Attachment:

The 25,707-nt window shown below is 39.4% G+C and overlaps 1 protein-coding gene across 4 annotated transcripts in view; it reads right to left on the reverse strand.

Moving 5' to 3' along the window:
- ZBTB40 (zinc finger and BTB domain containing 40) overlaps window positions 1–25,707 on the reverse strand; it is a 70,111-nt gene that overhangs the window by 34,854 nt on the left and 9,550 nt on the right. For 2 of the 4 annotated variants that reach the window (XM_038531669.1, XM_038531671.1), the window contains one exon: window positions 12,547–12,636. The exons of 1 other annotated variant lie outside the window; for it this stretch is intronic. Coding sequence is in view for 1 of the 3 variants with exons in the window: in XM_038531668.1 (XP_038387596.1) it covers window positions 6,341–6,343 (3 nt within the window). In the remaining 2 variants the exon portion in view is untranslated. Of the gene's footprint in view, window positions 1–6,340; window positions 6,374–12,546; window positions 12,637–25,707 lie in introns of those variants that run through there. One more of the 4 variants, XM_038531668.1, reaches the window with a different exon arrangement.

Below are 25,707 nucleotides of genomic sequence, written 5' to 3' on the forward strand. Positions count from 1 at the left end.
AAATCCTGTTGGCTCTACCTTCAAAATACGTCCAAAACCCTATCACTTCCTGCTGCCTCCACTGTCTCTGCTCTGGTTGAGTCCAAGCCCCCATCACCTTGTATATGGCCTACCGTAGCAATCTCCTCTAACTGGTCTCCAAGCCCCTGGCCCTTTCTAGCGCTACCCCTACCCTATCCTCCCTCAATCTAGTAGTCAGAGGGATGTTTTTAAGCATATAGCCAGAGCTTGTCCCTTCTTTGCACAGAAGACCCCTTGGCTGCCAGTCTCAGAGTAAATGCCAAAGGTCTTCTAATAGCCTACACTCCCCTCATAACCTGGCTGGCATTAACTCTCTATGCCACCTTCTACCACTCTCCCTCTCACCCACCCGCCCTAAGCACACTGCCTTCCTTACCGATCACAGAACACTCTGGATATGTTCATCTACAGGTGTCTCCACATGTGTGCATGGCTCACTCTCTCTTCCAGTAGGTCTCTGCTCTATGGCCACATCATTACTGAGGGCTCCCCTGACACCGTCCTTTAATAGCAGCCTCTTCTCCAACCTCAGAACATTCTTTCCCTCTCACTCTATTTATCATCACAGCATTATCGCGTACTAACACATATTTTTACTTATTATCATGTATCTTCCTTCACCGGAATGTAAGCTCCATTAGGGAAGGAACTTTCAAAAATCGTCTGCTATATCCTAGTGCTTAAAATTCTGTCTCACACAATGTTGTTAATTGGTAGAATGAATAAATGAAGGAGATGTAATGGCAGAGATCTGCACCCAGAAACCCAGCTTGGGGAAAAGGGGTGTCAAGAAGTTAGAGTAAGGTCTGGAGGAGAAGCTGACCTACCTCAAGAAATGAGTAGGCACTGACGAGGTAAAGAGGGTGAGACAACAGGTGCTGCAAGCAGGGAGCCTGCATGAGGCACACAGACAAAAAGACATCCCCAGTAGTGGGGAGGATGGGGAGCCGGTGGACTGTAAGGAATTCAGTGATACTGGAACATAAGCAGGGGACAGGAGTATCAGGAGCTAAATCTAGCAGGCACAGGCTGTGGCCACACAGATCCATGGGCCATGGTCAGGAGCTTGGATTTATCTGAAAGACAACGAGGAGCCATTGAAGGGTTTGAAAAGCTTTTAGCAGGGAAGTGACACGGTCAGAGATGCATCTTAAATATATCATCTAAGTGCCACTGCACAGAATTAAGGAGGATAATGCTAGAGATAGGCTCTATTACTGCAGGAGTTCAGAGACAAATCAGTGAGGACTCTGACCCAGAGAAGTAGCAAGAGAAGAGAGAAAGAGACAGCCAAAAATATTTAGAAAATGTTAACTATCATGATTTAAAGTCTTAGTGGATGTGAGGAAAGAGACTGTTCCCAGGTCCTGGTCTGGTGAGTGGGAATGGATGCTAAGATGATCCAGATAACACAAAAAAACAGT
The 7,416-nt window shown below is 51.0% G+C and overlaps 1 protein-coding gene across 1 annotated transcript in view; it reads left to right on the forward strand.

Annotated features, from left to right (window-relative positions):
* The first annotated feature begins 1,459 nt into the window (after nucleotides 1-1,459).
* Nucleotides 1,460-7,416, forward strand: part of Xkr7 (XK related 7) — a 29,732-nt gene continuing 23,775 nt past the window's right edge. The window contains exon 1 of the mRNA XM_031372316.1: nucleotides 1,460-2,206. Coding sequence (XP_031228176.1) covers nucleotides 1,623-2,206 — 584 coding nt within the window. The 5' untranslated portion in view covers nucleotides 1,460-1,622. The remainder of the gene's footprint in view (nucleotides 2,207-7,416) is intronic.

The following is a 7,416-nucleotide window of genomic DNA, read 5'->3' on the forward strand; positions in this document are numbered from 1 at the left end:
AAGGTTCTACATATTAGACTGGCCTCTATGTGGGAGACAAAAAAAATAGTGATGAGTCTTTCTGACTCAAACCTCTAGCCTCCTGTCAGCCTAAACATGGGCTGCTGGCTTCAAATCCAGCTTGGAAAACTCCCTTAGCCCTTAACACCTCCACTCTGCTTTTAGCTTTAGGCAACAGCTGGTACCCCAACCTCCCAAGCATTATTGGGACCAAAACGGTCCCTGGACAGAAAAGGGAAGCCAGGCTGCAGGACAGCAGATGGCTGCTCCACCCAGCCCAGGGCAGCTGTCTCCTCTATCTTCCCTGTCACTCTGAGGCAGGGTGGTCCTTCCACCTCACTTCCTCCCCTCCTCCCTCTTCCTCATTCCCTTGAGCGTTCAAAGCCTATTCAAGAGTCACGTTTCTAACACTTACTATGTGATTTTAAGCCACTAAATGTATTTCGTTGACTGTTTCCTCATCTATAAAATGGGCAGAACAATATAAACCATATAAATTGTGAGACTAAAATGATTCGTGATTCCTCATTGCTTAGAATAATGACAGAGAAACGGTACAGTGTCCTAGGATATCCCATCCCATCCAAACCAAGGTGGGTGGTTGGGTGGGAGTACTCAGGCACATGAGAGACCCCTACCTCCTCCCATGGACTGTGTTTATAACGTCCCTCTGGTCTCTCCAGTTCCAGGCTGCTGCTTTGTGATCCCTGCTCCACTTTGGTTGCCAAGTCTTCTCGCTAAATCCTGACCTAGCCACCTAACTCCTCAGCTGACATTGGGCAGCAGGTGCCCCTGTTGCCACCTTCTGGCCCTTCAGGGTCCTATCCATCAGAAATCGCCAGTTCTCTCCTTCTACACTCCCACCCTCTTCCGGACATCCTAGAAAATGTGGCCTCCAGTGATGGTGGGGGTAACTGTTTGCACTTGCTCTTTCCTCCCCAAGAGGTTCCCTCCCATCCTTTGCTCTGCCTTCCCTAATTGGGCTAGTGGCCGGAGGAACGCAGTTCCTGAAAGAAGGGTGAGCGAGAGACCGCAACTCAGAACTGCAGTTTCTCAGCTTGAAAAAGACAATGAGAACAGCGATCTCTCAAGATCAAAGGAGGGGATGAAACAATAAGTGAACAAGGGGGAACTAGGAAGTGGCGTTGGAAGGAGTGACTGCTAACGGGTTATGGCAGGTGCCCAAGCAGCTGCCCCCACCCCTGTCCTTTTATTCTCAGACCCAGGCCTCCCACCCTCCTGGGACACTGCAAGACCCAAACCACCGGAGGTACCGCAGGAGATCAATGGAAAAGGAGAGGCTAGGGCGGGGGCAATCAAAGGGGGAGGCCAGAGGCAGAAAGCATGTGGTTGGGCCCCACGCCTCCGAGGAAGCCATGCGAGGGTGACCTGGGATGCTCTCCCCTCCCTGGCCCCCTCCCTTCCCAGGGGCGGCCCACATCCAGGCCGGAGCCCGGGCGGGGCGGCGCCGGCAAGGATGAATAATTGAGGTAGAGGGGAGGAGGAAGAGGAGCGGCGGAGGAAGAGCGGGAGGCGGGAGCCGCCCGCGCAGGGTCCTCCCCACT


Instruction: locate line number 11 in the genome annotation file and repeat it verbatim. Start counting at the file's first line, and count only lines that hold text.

AAGGTTCTACATATTAGACTGGCCTCTATGTGGGAGACAAAAAAAATAGTGATGAGTCTTTCTGACTCAAACCTCTAGCCTCCTGTCAGCCTAAACATGGGCTGCTGGCTTCAAATCCAGCTTGGAAAACTCCCTTAGCCCTTAACACCTCCACTCTGCTTTTAGCTTTAGGCAACAGCTGGTACCCCAACCTCCCAAGCATTATTGGGACCAAAACGGTCCCTGGACAGAAAAGGGAAGCCAGGCTGCAGGACAGCAGATGGCTGCTCCACCCAGCCCAGGGCAGCTGTCTCCTCTATCTTCCCTGTCACTCTGAGGCAGGGTGGTCCTTCCACCTCACTTCCTCCCCTCCTCCCTCTTCCTCATTCCCTTGAGCGTTCAAAGCCTATTCAAGAGTCACGTTTCTAACACTTACTATGTGATTTTAAGCCACTAAATGTATTTCGTTGACTGTTTCCTCATCTATAAAATGGGCAGAACAATATAAACCATATAAATTGTGAGACTAAAATGATTCGTGATTCCTCATTGCTTAGAATAATGACAGAGAAACGGTACAGTGTCCTAGGATATCCCATCCCATCCAAACCAAGGTGGGTGGTTGGGTGGGAGTACTCAGGCACATGAGAGACCCCTACCTCCTCCCATGGACTGTGTTTATAACGTCCCTCTGGTCTCTCCAGTTCCAGGCTGCTGCTTTGTGATCCCTGCTCCACTTTGGTTGCCAAGTCTTCTCGCTAAATCCTGACCTAGCCACCTAACTCCTCAGCTGACATTGGGCAGCAGGTGCCCCTGTTGCCACCTTCTGGCCCTTCAGGGTCCTATCCATCAGAAATCGCCAGTTCTCTCCTTCTACACTCCCACCCTCTTCCGGACATCCTAGAAAATGTGGCCTCCAGTGATGGTGGGGGTAACTGTTTGCACTTGCTCTTTCCTCCCCAAGAGGTTCCCTCCCATCCTTTGCTCTGCCTTCCCTAATTGGGCTAGTGGCCGGAGGAACGCAGTTCCTGAAAGAAGGGTGAGCGAGAGACCGCAACTCAGAACTGCAGTTTCTCAGCTTGAAAAAGACAATGAGAACAGCGATCTCTCAAGATCAAAGGAGGGGATGAAACAATAAGTGAACAAGGGGGAACTAGGAAGTGGCGTTGGAAGGAGTGACTGCTAACGGGTTATGGCAGGTGCCCAAGCAGCTGCCCCCACCCCTGTCCTTTTATTCTCAGACCCAGGCCTCCCACCCTCCTGGGACACTGCAAGACCCAAACCACCGGAGGTACCGCAGGAGATCAATGGAAAAGGAGAGGCTAGGGCGGGGGCAATCAAAGGGGGAGGCCAGAGGCAGAAAGCATGTGGTTGGGCCCCACGCCTCCGAGGAAGCCATGCGAGGGTGACCTGGGATGCTCTCCCCTCCCTGGCCCCCTCCCTTCCCAGGGGCGGCCCACATCCAGGCCGGAGCCCGGGCGGGGCGGCGCCGGCAAGGATGAATAATTGAGGTAGAGGGGAGGAGGAAGAGGAGCGGCGGAGGAAGAGCGGGAGGCGGGAGCCGCCCGCGCAGGGTCCTCCCCACT